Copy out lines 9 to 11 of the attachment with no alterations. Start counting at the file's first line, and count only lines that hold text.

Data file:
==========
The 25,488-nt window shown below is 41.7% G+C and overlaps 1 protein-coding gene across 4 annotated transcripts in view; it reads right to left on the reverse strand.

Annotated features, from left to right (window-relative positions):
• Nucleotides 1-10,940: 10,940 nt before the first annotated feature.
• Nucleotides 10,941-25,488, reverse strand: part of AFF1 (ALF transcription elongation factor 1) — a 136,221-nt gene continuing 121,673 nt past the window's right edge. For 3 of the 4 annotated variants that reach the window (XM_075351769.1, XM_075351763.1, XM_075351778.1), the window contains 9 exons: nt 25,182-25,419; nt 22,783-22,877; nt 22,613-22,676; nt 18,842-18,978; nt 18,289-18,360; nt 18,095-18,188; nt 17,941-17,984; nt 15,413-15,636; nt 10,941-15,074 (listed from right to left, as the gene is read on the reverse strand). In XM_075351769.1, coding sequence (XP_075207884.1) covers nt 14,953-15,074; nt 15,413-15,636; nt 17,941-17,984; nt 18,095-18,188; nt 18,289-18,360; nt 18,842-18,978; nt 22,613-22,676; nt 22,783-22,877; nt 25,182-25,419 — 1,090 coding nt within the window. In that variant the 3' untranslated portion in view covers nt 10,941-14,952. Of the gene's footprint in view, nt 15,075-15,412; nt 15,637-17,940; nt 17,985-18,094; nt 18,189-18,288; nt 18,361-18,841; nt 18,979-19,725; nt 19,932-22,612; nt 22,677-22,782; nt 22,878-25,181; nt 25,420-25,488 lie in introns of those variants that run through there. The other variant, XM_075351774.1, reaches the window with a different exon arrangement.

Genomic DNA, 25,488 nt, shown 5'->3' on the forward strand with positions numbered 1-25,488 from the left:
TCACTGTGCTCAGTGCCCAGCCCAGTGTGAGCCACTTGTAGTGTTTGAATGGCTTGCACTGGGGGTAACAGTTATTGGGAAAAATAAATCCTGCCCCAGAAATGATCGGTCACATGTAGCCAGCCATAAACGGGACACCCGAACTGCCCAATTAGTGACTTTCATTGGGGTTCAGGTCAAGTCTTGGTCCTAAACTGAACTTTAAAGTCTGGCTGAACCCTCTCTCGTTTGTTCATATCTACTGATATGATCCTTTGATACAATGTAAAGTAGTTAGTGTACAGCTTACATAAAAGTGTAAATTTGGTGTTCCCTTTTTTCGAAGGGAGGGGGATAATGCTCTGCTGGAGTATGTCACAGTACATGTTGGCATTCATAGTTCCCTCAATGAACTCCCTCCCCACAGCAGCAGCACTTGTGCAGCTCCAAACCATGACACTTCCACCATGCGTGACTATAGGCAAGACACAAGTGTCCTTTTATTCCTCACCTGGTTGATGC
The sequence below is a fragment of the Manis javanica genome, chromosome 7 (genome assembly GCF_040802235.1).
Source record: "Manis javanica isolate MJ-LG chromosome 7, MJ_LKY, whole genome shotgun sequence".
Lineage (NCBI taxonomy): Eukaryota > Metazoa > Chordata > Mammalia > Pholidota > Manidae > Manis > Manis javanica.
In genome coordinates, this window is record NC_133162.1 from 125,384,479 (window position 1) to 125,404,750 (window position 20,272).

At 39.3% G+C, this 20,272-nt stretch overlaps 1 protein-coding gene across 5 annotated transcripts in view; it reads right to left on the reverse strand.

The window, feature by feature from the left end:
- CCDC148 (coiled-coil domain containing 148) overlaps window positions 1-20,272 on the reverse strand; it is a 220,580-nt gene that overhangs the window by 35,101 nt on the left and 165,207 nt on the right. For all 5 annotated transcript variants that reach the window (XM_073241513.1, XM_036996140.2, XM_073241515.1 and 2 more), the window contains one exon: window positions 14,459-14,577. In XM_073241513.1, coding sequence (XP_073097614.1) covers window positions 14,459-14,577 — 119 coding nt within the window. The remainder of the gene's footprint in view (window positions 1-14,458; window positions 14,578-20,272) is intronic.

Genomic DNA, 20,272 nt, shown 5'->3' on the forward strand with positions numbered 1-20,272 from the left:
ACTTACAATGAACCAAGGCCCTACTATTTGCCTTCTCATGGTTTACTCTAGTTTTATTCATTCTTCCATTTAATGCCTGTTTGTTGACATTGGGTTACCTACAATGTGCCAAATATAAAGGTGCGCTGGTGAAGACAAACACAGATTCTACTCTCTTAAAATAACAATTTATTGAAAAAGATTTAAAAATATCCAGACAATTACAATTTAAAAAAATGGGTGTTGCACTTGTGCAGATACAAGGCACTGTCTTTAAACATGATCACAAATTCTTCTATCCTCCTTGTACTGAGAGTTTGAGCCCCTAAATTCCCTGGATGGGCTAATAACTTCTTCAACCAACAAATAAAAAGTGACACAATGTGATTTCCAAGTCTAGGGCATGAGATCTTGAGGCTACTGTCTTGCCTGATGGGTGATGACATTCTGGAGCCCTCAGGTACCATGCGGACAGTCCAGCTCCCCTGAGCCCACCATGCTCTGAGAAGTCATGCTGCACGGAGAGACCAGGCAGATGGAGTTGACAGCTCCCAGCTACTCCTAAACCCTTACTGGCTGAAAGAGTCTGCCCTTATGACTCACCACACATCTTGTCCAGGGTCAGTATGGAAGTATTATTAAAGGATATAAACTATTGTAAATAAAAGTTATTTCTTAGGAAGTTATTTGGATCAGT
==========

Lineage (NCBI taxonomy): Eukaryota > Metazoa > Chordata > Mammalia > Pholidota > Manidae > Manis > Manis javanica.
In genome coordinates, this window is record NC_133162.1 from 125,384,479 (window position 1) to 125,404,750 (window position 20,272).

At 39.3% G+C, this 20,272-nt stretch overlaps 1 protein-coding gene across 5 annotated transcripts in view; it reads right to left on the reverse strand.